Aaron T. Irving’s Research Team Published an Article About Additional Mechanisms of Dampened Inflammation of Bats in PNAS


Bats, the only flying mammal, carry a variety of viruses, many of which are zoonotic. Some of these viruses can spread to humans, often causing severe disease and even death, such as coronavirus, Ebola virus and paramyxovirus. Even though they can host so many viruses, bats maintain a healthy state by producing only a limited inflammatory response. Uncovering the mechanisms by which bats fight off these viruses has important implications for human health. Aaron T. Irving's research team recently published an article in PNAS about the complementary mechanisms by which bats suppress inflammation.

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PictureComplementary relationship between M. davidii, E. spelaea, and P. alecto caspase-1 and IL-1β.Published in PNAS 

Caspase-1(or cysteine aspartic protease 1)is the central inflammasome effector for pyroptosis and triggers cytokine ( such as IL-1β) secretion. The team identified residues in caspase-1 which are critical for enzymatic activity yet have been targeted for inhibition in Pteropus bats. Further, they discover cleavage-site flanking residues which led to the loss of IL-1β cleavage in Myotis bats. The team report an inverse relationship between caspase-1 function and IL-1β cleavage in bats within two suborders, with different evolutionary mechanisms resulting in a consistent reduction of downstream signaling by the inflammasome.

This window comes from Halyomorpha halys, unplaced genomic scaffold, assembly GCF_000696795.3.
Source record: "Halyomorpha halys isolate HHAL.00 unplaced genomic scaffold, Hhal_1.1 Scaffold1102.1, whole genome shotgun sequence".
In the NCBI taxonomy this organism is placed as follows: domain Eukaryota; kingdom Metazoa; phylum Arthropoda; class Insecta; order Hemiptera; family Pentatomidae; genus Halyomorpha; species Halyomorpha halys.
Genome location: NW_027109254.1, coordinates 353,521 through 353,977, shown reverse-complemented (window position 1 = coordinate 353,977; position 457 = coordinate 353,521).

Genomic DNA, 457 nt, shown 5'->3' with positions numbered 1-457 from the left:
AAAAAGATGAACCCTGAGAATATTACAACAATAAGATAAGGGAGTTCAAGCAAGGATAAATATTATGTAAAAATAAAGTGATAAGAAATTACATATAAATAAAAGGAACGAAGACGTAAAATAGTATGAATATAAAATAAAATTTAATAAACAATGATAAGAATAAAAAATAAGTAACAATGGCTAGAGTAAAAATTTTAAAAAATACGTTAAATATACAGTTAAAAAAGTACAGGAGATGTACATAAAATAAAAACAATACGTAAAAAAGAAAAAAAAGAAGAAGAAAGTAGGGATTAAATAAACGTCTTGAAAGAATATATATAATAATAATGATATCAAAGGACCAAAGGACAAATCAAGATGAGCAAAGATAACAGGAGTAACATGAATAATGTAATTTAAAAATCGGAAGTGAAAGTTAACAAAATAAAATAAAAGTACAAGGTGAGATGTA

Dr Aaron Irving trained at the Diamantina Institute (UQ Australia), Monash Institute of Medical Research (Melbourne Australia) and Emerging Infectious Diseases, Duke-NUS Medial School (Singapore). He recently opened his lab at ZJE with a focus on emerging zoonotic viral infections and the host-pathogen interactions triggered by these viruses. There is a special interest in comparative biology using bats as a model organism and identifying key factors from bats that may be utilized to improve the human immune responses to pathogen infections. Other projects in the laboratory include novel diagnostic techniques to identify current or historical infection of wildlife by zoonotic viruses, including SARS-CoV-2, and establishing/evaluating factors that may contribute to zoonotic potential.